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Tymofiy Mylovanov, an associate professor of economics in Pitt's Kenneth P. Dietrich School of Arts and Sciences, returned to his native Ukraine to be with his family before the war started there a month ago.
As the country’s former minister of economic development, trade and agriculture, Mylovanov continues to advise the office of President Volodymyr Zelenskyy on economic issues, and until recently, he was still teaching courses at Pitt.
To combat the spread of disinformation, Mylovanov has been sharing firsthand accounts with news outlets to provide insights into what's happening on the ground. Additionally, during a fundraiser with the Kyiv School of Economics, he successfully raised more than $800,000 in under 24 hours to aid humanitarian efforts in Ukraine.
Pittwire interviewed Mylovanov on March 18 again to understand what's happened since since we talked with him in February.
What’s happening on the ground?
It depends on your definition of “on the ground.” If we talk about Mariupol, it's been destroyed. If we talk about the south of Ukraine, it's a difficult terrain to defend. So, [Russia and Belarus] are making some significant advances, but not much. Some of the troops moved back by 5 miles or so, at least in the east of Kyiv. That's from eyewitness accounts. I have some friends there, but it gets volatile. Lyiv was bombed this morning from the airport to the area around the airport.
What's the state of those around you?
People are adjusting, working to figure out things, what they're going to do, what's happening with their jobs and the war economy. Essentially, the shock is over, and now it's kind of business as usual.
So, morale remains high even amid the circumstances?
Why should it be low? It's painful that people die. It's tragic and hurtful, awful, and we all cry, but we are forced to live in this.
Can you speak to the sacrifices of everyday people volunteering to defend Ukraine?
I'm not sure about sacrifices; it's now normal for us, and we’ve all made our choices. Some people leave, some people have to go, but everyone is trying to help in their role. So, at this point, we're not talking about sacrifice; we're talking about the awful reality.
You have to experience it to understand what it means — that Russia threatens the democratic way of life. I woke up because ballistic missiles were landing in Kyiv. It's not about Ukraine; it's not about any conflict or logic. It's about the principle that you can bomb a different country. And if this principle is applied to a country, it will be applied to other countries. And whether a country is a member of NATO or not, that is secondary to the threat coming from Russia.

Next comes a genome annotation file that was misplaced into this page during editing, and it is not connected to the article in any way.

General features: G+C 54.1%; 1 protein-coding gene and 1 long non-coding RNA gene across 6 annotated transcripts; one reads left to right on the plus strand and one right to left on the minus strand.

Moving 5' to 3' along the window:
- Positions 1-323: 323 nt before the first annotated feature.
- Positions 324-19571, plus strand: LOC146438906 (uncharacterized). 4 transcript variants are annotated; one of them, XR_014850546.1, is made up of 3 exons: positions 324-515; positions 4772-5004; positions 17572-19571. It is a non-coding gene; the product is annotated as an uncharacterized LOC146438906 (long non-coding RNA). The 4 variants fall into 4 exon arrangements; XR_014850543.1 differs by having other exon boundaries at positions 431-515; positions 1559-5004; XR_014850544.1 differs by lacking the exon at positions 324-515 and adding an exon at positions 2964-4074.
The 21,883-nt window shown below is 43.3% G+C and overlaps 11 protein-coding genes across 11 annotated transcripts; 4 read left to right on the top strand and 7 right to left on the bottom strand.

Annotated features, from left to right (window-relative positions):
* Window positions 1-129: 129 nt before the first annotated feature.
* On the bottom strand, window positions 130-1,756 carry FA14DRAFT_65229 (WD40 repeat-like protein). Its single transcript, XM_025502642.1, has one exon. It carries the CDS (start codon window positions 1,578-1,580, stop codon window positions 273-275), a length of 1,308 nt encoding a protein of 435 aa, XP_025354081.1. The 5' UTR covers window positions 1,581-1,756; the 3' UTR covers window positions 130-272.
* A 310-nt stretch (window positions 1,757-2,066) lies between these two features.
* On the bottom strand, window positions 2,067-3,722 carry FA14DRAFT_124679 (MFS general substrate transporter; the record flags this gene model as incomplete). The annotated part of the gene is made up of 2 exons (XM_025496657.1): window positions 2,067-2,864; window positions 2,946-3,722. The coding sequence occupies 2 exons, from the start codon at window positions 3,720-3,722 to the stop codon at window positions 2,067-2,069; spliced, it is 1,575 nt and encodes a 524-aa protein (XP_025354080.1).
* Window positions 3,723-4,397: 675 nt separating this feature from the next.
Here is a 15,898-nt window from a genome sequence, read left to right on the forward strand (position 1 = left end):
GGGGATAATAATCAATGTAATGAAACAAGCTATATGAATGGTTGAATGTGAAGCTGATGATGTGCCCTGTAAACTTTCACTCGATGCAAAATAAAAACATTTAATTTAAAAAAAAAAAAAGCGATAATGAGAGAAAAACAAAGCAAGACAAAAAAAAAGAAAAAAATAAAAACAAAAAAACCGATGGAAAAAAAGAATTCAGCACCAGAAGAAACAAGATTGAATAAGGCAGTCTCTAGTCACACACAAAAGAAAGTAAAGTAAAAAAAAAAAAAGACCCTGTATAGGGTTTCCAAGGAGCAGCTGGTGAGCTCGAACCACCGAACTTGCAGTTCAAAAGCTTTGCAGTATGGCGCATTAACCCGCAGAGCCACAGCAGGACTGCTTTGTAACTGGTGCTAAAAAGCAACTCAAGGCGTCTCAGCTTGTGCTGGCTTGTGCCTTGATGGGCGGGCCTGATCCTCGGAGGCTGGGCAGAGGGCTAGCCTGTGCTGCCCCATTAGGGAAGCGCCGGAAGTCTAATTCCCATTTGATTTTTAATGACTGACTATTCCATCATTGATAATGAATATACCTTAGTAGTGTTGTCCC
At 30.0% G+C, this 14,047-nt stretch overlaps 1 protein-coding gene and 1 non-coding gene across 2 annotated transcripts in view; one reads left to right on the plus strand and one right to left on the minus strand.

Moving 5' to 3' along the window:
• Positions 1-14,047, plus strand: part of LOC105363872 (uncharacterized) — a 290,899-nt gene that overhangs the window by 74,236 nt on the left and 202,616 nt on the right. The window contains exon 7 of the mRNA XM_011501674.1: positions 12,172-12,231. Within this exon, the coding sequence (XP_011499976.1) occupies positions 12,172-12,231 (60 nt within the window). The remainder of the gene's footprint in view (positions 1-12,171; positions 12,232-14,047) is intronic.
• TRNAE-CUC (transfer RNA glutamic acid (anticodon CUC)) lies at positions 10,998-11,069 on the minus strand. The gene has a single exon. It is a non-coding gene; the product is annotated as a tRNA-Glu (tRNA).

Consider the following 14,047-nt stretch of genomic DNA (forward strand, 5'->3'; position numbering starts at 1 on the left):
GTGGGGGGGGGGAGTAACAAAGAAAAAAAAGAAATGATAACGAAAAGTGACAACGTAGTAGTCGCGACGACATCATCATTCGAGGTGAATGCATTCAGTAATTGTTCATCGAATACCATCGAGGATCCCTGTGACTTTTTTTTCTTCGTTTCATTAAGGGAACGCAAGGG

I want the West to do more to stop this threat together with us. We are fighting for our lives. People are not going to die in the West, and Russia is not going to get emboldened because it's going to be stopped in Ukraine. But it will be done through the price of Ukrainian lives. It's all great on the news, but in practice, there is bureaucracy, and sometimes we get stuck with basic supplies sitting on European customs for two days because someone didn't sign some regulation because it's a weekend.
From your perspective as an economist, how can countries minimize Putin’s offensive?
Financial sanctions have a medium-term effect. If you poison a person slowly and don't give the person water or food, it will have an effect, but it will not be immediate. It's going to take months, sometimes years. Therefore, it can only be a complementary mechanism, but we want the pressure to generate an immediate reaction, economic pain, expectations, management.
However, it's naive to think that Putin or the Russian society will respond to the sanctions or say, “I’m sorry, we were wrong. We shouldn’t have bombed children and pregnant mothers and invaded other countries.” No, they will say, “You see? That proves us correct,” and I think that's the rhetoric we hear from Moscow — that the bad guys are the West for escalating. Russia will be selling its propaganda to the public and people, and many will be buying it.
In terms of strategic and military capabilities, the critical part is the disruption to existing supply chains and essential imports. It's important to impose sanctions and increase the price of imports — everything used in high-precision weapons, electronics or tech used for military activities. Those must be banned. While you don't increase Ukraine's resistance in this way, you decrease Russia’s offensive capability.
Why is it essential to share your story with worldwide news publications worldwide, even amid danger?
We're fighting the false reality that Putin has constructed, and it takes a nation to do that.
What happens next for Ukraine, for the world?
We fight. We resist the conflict. The world helps us in a meaningful way, but Ukrainians die until one day Russia gets tired of it, gets exhausted, weakened, and gives up. We want the West and the international community to be serious about the threat coming from Putin. It's not just about Ukraine, and we have been saying this for years now. It's not about any civil war in Ukraine or any ethnicity; it's just a false reality constructed by Putin, who is unfortunately not interested in anything but a resolution by force.
— Kara Henderson